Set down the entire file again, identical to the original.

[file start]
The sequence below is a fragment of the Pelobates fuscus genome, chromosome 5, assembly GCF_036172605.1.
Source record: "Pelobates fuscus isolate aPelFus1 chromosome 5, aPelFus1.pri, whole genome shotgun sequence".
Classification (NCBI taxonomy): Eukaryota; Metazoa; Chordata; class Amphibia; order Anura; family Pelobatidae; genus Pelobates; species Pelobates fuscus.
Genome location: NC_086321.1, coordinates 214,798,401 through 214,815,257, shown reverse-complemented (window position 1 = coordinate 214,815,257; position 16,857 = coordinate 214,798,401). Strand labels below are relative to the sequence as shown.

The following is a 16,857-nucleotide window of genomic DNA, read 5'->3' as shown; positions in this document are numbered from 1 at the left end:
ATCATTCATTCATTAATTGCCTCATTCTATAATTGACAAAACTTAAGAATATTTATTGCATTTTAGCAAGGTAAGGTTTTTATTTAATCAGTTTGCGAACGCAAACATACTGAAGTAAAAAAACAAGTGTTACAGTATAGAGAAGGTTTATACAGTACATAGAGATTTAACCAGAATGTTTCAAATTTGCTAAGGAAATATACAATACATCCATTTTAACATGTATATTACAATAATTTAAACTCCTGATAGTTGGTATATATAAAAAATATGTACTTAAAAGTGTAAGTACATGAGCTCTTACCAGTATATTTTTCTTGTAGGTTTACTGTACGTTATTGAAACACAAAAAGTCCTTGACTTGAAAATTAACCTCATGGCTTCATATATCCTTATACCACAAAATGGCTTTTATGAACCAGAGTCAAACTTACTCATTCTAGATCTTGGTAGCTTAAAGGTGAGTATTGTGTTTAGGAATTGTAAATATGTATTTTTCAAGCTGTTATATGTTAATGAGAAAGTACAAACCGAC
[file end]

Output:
The sequence below is a fragment of the Pelobates fuscus genome, chromosome 5, assembly GCF_036172605.1.
Source record: "Pelobates fuscus isolate aPelFus1 chromosome 5, aPelFus1.pri, whole genome shotgun sequence".
Classification (NCBI taxonomy): Eukaryota; Metazoa; Chordata; class Amphibia; order Anura; family Pelobatidae; genus Pelobates; species Pelobates fuscus.
Genome location: NC_086321.1, coordinates 214,798,401 through 214,815,257, shown reverse-complemented (window position 1 = coordinate 214,815,257; position 16,857 = coordinate 214,798,401). Strand labels below are relative to the sequence as shown.

The following is a 16,857-nucleotide window of genomic DNA, read 5'->3' as shown; positions in this document are numbered from 1 at the left end:
ATCATTCATTCATTAATTGCCTCATTCTATAATTGACAAAACTTAAGAATATTTATTGCATTTTAGCAAGGTAAGGTTTTTATTTAATCAGTTTGCGAACGCAAACATACTGAAGTAAAAAAACAAGTGTTACAGTATAGAGAAGGTTTATACAGTACATAGAGATTTAACCAGAATGTTTCAAATTTGCTAAGGAAATATACAATACATCCATTTTAACATGTATATTACAATAATTTAAACTCCTGATAGTTGGTATATATAAAAAATATGTACTTAAAAGTGTAAGTACATGAGCTCTTACCAGTATATTTTTCTTGTAGGTTTACTGTACGTTATTGAAACACAAAAAGTCCTTGACTTGAAAATTAACCTCATGGCTTCATATATCCTTATACCACAAAATGGCTTTTATGAACCAGAGTCAAACTTACTCATTCTAGATCTTGGTAGCTTAAAGGTGAGTATTGTGTTTAGGAATTGTAAATATGTATTTTTCAAGCTGTTATATGTTAATGAGAAAGTACAAACCGAC